New data says physician burnout doubled during COVID-19 pandemic
Physician burnout has been a real problem for the Canadian health care system for a long time, but the problem has gotten much worse during the COVID-19 pandemic.
A new report from the Canadian Medical Association (CMA) found doctors were battered during the COVID-19 pandemic. A survey conducted in November 2021 found 53 per cent are experiencing levels of burnout, compared to 30 per cent in 2017.
Nearly half (46 per cent) of Canadian doctors are considering reducing their clinical work in the next 24 months.
"I think the findings of our study are really concerning," said Dr. Katharine Smart, CMA president.
"It's really trending in the wrong direction and what was equally concerning was seeing almost half of doctors consider cutting back their work hours."
Smart calls COVID-19 the "pressure cooker" for a system that was already overwhelmed.
"In the hospital context, it's been people trying to deal with COVID and in the community setting it's been trying to pivot to virtual care, making sure patients get their needs met and having your patients on very long waitlists to see specialists or diagnostic imaging," she said.
As a result, Smart said doctors don't see that light at the end of the tunnel – or an end to the increased workload they've been experiencing.
The data was released following an emergency meeting of close to 40 national and provincial health organizations, including Canada's health workforce.
CTV News reached out to Health Minister Christine Elliott's office for comment. We received an emailed statement that said, in part:
"We are working with sector partners to recruit and retain health care professionals. Since March 2020, the government has launched emergency programs that have already added over 8,450 health care professionals to the system.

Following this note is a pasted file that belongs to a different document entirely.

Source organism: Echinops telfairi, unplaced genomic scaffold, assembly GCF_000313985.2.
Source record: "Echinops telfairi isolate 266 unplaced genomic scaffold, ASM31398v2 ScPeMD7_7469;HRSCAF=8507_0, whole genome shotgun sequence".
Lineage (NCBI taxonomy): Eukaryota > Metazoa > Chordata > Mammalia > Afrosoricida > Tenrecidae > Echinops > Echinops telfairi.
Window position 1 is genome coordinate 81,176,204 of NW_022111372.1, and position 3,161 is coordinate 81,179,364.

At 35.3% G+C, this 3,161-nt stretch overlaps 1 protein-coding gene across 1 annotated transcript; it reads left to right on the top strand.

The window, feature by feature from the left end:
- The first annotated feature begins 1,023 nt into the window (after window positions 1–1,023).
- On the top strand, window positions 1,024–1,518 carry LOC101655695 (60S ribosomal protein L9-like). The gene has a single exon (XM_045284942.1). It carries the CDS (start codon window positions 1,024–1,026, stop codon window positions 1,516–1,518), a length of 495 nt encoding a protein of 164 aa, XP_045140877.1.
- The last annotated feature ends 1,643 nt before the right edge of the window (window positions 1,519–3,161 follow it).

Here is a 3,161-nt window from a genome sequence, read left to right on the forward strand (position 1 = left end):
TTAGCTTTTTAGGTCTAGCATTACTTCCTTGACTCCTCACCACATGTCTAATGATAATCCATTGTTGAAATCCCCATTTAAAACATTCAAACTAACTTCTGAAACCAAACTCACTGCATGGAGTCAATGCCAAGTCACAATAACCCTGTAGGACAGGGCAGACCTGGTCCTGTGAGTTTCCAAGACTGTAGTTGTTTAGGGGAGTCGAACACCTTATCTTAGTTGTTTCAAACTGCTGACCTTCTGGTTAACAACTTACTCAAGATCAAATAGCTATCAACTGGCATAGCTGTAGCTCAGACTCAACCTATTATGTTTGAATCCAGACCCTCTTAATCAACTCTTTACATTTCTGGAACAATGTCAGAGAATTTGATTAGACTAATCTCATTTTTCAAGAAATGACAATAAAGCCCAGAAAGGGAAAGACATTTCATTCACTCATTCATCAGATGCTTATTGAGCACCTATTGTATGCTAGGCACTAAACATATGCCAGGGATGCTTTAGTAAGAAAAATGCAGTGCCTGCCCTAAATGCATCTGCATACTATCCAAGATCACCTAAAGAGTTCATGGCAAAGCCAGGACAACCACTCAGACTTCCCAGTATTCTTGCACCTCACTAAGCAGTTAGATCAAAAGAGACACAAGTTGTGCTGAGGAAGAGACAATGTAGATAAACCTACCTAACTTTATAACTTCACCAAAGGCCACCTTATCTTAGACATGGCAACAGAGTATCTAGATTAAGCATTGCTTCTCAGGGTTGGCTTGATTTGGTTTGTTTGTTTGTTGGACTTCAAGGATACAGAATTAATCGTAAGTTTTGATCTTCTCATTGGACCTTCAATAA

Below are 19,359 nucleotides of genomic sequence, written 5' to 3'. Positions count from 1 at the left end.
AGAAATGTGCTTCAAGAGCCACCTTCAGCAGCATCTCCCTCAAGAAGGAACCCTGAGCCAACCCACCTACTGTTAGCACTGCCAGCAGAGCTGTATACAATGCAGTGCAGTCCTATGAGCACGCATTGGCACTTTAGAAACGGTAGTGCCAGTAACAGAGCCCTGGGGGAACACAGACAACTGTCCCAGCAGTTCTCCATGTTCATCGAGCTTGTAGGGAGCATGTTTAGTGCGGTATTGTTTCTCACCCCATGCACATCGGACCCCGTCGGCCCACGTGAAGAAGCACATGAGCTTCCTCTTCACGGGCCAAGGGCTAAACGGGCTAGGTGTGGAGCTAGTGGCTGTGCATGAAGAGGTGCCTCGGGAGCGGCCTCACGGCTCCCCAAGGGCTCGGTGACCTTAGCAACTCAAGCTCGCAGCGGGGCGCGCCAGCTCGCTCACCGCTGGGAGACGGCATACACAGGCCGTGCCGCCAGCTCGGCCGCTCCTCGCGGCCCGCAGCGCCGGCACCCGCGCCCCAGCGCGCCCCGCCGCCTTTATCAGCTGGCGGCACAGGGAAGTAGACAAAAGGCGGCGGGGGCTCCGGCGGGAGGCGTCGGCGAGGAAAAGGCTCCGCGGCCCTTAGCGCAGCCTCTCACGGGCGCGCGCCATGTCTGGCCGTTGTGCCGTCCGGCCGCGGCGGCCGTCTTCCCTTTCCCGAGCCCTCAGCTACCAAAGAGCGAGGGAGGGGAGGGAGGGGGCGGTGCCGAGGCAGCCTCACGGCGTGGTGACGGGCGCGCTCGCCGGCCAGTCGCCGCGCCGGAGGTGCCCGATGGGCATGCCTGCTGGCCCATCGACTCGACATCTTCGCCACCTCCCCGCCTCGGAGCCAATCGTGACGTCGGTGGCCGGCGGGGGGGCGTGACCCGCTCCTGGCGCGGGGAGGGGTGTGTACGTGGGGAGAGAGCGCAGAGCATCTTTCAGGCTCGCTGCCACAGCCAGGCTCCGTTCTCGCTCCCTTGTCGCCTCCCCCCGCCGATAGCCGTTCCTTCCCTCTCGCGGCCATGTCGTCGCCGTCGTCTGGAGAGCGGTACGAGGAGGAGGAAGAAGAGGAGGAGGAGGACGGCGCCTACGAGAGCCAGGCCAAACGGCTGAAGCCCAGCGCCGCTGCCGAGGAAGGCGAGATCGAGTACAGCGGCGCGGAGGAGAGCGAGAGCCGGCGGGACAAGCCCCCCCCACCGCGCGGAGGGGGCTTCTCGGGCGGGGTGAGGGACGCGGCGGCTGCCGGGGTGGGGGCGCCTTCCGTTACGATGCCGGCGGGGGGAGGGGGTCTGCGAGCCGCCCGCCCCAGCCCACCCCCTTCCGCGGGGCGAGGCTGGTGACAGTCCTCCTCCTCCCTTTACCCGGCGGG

"In response to the pandemic, in 2020-21 the government also invested up to $194 in one-time emergency funding, including emergency funding for frontline health care workers experiencing anxiety, burnout or post-traumatic stress disorder.
"We will continue to work with our health care partners so physicians have the support their need."
Hearing that doctors are on the verge of burnout doesn't come as a surprise to Nickel Belt MPP France Gélinas, who is also the NDP health critic.
"The pandemic has taken a very heavy toll on the resiliency of our medical personnel, our medical staff everywhere. That includes in northern Ontario where we already have many other challenges," she said.
Several communities have reported doctor shortages. Earlier this week, MPP Michael Mantha raised the alarm about a shortage of physicians along the North Shore, particularly in the community of Thessalon.
"Whether you talk about the big centres, North Bay, Sault Ste. Marie, Sudbury, Timmins, every single one of those hospitals have vacancies by the dozens for physicians and manpower," Gélinas said.
Problem worse in smaller communities
"As soon as you go a little smaller -- Espanola, Iroquois Falls, Smooth Rock Falls -- they're in a worse position than in the big centres. And as soon as you go outside of this into smaller areas, Foleyet, Gogama, then the situation becomes dire."
Recent figures from the Ontario Medical Association found northern Ontario is short about 300 doctors.
Retired emergency room physician Dr. Peter Zalan also wasn't surprised to hear some of the numbers. Zalan, who retired before the pandemic, said his former colleagues are telling him it's been a lot to balance.
"Between working harder, making less money, getting infected and taking it home to your family, I think that's a lot of issues," he told CTV News.
Fearing physician burnout is becoming a problem that continues to grow out of control, the Northern Ontario School of Medicine has launched its own peer-to-peer program for faculty.
"It always doesn't require a clinician, a therapist or a psychiatrist -- the peer support to me is first line, on the ground, you know," said NOSM's Dr. Diane Whitney.
"To say we're all going through this together."
Whitney said they've put together a program for residents, as well.
"People are trying to cope or cut back, whether that's fully been the answer and people also haven't had vacations for two to three years," she said.
"What physicians use to balance their lives hasn't fully been there."
The CMA said more needs to be done to address the workforce as the Canadian provinces look to rebuild health care.
The survey was open for five weeks and received more than 4,000 responses from Canadian doctors. A report in more detail is expected to be published later in the year.
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